• Quit later night movies and TV – not only does the blue light emitted by your television suppress production of melatonin, but most movies and TV programs are stimulating which keeps you alert. Alternatively, audio books or relaxing music
• Use your e-readers smartly – gadgets that are backlit, like an iPad and Kindle, disrupt your sleep-wake cycle more than e-readers that do not produce their own light – read an old-fashioned paperback instead!
• During sleep time, make sure your bedroom is dark - use shades or heavy curtains to block light, or try using a sleep mask. Also, cover electronics that produce light.
• Keep lights down if you awake at night – if you really need light to locate something, use a small flashlight or a dim nightlight. This will increase your chance of falling back to sleep.
3. Get regular exercise
People who work out regularly sleep better and feel less sleepy during the daytime. Exercising also improves the symptoms of sleep apnea and insomnia and increases the number of hours you stay in the deep, restorative stages of your sleep. The more intense your workouts, the more the sleep benefits – however, even simple workouts such as jogging for 10 minutes daily boosts the quality of your sleep. It can take more than 10 months before you can experience the full sleep boosting effects of workouts. So, focus on building a workout program that you can stick with.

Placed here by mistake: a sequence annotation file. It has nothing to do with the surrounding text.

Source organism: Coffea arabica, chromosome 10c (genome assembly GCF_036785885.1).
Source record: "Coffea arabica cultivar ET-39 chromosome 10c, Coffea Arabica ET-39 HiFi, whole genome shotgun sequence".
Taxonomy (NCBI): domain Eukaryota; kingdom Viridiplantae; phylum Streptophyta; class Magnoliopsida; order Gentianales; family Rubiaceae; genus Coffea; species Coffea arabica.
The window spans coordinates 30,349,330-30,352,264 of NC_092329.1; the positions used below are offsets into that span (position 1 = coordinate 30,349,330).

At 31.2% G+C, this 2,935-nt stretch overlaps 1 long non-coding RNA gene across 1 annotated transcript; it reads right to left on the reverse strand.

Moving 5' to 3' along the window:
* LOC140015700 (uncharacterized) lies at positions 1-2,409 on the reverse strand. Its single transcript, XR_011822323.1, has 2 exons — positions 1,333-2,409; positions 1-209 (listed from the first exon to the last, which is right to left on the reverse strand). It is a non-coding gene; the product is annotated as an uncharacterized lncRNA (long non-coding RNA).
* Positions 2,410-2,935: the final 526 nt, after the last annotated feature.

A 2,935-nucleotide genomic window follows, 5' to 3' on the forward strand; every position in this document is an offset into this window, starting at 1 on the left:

For quality sleep, time your workout right
Working out speeds up your metabolism, stimulates production of hormones such as cortisol, and elevates your body temperature. This is okay if it’s not nearly sleep time, but if you make the mistake and workout 3-4 hours before your normal bedtime, it can often negatively affect your sleep pattern. Ideally:
• Finish all intense and/or moderate exercise at least 2-3 hours before sleep time.
• Low-impact, relaxing workouts such as mild stretching and yoga in the evening can really help boost your sleep pattern.
4. Be wise about what you eat and/or drink
Your diet plays a vital role in how well or how bad you sleep, this is particular so for meals you eat close to bedtime. Experts recommend you do the following:
• Limit nicotine and caffeine - you might not have thought about it, but caffeine causes sleep problems even as late as 10-12 hours after drinking it. So, avoid coffee or smoking, especially close to bedtime. Also, avoid too much alcohol since it interferes with your sleep cycle. However, a nightcap earlier in the evening will help you feel relaxed.